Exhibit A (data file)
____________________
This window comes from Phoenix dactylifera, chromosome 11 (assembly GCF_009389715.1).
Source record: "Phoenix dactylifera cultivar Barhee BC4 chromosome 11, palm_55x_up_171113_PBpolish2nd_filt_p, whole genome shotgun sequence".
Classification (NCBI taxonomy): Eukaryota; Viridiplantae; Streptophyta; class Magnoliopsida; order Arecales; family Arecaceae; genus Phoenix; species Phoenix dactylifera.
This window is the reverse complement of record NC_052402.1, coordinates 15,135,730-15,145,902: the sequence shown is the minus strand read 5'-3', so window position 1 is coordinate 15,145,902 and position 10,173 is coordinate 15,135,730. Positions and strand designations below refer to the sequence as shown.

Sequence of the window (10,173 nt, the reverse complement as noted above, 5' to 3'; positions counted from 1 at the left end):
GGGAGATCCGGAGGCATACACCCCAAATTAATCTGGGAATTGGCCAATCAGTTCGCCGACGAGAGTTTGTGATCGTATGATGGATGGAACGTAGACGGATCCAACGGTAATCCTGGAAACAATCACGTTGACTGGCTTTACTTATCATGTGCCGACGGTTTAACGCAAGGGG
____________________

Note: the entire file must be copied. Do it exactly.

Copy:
This window comes from Phoenix dactylifera, chromosome 11 (assembly GCF_009389715.1).
Source record: "Phoenix dactylifera cultivar Barhee BC4 chromosome 11, palm_55x_up_171113_PBpolish2nd_filt_p, whole genome shotgun sequence".
Classification (NCBI taxonomy): Eukaryota; Viridiplantae; Streptophyta; class Magnoliopsida; order Arecales; family Arecaceae; genus Phoenix; species Phoenix dactylifera.
This window is the reverse complement of record NC_052402.1, coordinates 15,135,730-15,145,902: the sequence shown is the minus strand read 5'-3', so window position 1 is coordinate 15,145,902 and position 10,173 is coordinate 15,135,730. Positions and strand designations below refer to the sequence as shown.

Sequence of the window (10,173 nt, the reverse complement as noted above, 5' to 3'; positions counted from 1 at the left end):
GGGAGATCCGGAGGCATACACCCCAAATTAATCTGGGAATTGGCCAATCAGTTCGCCGACGAGAGTTTGTGATCGTATGATGGATGGAACGTAGACGGATCCAACGGTAATCCTGGAAACAATCACGTTGACTGGCTTTACTTATCATGTGCCGACGGTTTAACGCAAGGGG